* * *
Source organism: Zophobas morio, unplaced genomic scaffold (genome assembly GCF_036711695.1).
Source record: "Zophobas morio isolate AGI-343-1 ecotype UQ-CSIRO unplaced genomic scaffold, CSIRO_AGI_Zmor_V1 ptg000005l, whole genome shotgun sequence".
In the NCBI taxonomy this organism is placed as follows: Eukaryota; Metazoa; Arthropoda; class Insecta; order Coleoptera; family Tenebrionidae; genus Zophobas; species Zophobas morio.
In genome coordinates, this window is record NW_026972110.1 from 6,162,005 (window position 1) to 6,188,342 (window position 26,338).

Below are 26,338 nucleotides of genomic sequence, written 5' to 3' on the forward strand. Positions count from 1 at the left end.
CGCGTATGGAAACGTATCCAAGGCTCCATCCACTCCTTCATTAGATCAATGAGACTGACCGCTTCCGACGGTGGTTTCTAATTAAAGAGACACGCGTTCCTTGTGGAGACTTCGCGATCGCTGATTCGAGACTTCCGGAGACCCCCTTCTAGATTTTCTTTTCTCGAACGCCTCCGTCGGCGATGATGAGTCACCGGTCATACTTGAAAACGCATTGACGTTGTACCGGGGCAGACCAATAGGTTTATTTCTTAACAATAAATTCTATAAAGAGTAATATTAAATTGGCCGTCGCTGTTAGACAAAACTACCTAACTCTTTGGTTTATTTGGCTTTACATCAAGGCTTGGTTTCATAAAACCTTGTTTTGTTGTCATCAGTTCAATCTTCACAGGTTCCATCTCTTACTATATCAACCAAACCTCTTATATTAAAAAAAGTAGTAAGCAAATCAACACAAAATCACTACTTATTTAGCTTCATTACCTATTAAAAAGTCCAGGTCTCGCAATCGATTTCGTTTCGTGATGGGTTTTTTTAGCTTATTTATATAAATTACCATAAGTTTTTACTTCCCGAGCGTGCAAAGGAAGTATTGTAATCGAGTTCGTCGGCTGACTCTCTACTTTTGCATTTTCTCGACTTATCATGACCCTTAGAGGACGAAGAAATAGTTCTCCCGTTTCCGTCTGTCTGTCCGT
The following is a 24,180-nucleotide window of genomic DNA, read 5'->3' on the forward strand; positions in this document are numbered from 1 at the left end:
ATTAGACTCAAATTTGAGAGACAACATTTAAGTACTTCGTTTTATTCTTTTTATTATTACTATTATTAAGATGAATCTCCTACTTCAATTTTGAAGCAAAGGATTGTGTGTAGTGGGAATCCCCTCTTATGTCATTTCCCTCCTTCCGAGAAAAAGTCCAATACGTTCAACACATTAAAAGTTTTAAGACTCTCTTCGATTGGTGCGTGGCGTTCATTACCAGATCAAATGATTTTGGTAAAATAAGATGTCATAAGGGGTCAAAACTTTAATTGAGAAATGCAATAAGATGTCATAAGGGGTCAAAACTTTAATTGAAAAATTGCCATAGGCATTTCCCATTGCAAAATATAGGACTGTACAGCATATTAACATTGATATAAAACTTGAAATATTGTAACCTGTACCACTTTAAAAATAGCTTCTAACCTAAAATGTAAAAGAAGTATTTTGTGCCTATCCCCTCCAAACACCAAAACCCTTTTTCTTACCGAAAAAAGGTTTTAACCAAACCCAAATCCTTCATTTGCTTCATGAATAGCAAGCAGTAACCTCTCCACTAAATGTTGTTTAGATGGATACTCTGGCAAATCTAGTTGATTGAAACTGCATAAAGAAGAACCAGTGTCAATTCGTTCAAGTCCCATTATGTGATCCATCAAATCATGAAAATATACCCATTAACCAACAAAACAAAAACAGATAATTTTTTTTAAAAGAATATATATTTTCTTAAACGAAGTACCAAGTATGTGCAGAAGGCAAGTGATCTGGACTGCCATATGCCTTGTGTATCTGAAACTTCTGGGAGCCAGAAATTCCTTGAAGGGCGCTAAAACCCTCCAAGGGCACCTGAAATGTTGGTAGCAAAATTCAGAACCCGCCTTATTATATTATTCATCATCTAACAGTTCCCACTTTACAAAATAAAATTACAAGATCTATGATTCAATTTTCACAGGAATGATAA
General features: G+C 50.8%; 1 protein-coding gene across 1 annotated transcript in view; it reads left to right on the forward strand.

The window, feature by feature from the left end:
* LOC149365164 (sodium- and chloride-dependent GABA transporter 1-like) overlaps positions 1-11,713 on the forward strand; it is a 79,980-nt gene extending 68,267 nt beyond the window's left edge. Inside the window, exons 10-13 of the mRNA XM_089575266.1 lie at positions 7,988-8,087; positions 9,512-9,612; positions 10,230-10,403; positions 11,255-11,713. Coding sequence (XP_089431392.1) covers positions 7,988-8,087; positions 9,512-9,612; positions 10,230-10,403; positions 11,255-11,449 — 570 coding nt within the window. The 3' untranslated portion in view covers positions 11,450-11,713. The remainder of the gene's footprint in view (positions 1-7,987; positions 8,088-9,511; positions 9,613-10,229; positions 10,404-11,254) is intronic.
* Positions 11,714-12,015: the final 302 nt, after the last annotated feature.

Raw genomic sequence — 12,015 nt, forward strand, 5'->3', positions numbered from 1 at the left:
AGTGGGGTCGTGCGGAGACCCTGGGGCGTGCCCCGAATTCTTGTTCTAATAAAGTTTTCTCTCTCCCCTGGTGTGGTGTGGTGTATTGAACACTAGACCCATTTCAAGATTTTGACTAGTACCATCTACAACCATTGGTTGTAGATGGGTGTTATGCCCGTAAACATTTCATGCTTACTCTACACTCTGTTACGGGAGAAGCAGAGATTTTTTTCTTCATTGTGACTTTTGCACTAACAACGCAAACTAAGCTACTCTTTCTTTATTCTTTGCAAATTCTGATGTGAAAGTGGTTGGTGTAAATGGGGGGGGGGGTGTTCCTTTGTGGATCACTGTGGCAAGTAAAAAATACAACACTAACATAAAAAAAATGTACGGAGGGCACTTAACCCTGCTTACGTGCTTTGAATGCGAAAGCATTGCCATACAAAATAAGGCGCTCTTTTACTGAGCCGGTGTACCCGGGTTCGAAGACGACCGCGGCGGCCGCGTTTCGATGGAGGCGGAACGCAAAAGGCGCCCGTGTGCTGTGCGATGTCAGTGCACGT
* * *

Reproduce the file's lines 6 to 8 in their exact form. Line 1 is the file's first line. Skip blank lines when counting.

CGCGTATGGAAACGTATCCAAGGCTCCATCCACTCCTTCATTAGATCAATGAGACTGACCGCTTCCGACGGTGGTTTCTAATTAAAGAGACACGCGTTCCTTGTGGAGACTTCGCGATCGCTGATTCGAGACTTCCGGAGACCCCCTTCTAGATTTTCTTTTCTCGAACGCCTCCGTCGGCGATGATGAGTCACCGGTCATACTTGAAAACGCATTGACGTTGTACCGGGGCAGACCAATAGGTTTATTTCTTAACAATAAATTCTATAAAGAGTAATATTAAATTGGCCGTCGCTGTTAGACAAAACTACCTAACTCTTTGGTTTATTTGGCTTTACATCAAGGCTTGGTTTCATAAAACCTTGTTTTGTTGTCATCAGTTCAATCTTCACAGGTTCCATCTCTTACTATATCAACCAAACCTCTTATATTAAAAAAAGTAGTAAGCAAATCAACACAAAATCACTACTTATTTAGCTTCATTACCTATTAAAAAGTCCAGGTCTCGCAATCGATTTCGTTTCGTGATGGGTTTTTTTAGCTTATTTATATAAATTACCATAAGTTTTTACTTCCCGAGCGTGCAAAGGAAGTATTGTAATCGAGTTCGTCGGCTGACTCTCTACTTTTGCATTTTCTCGACTTATCATGACCCTTAGAGGACGAAGAAATAGTTCTCCCGTTTCCGTCTGTCTGTCCGT
The following is a 24,180-nucleotide window of genomic DNA, read 5'->3' on the forward strand; positions in this document are numbered from 1 at the left end:
ATTAGACTCAAATTTGAGAGACAACATTTAAGTACTTCGTTTTATTCTTTTTATTATTACTATTATTAAGATGAATCTCCTACTTCAATTTTGAAGCAAAGGATTGTGTGTAGTGGGAATCCCCTCTTATGTCATTTCCCTCCTTCCGAGAAAAAGTCCAATACGTTCAACACATTAAAAGTTTTAAGACTCTCTTCGATTGGTGCGTGGCGTTCATTACCAGATCAAATGATTTTGGTAAAATAAGATGTCATAAGGGGTCAAAACTTTAATTGAGAAATGCAATAAGATGTCATAAGGGGTCAAAACTTTAATTGAAAAATTGCCATAGGCATTTCCCATTGCAAAATATAGGACTGTACAGCATATTAACATTGATATAAAACTTGAAATATTGTAACCTGTACCACTTTAAAAATAGCTTCTAACCTAAAATGTAAAAGAAGTATTTTGTGCCTATCCCCTCCAAACACCAAAACCCTTTTTCTTACCGAAAAAAGGTTTTAACCAAACCCAAATCCTTCATTTGCTTCATGAATAGCAAGCAGTAACCTCTCCACTAAATGTTGTTTAGATGGATACTCTGGCAAATCTAGTTGATTGAAACTGCATAAAGAAGAACCAGTGTCAATTCGTTCAAGTCCCATTATGTGATCCATCAAATCATGAAAATATACCCATTAACCAACAAAACAAAAACAGATAATTTTTTTTAAAAGAATATATATTTTCTTAAACGAAGTACCAAGTATGTGCAGAAGGCAAGTGATCTGGACTGCCATATGCCTTGTGTATCTGAAACTTCTGGGAGCCAGAAATTCCTTGAAGGGCGCTAAAACCCTCCAAGGGCACCTGAAATGTTGGTAGCAAAATTCAGAACCCGCCTTATTATATTATTCATCATCTAACAGTTCCCACTTTACAAAATAAAATTACAAGATCTATGATTCAATTTTCACAGGAATGATAA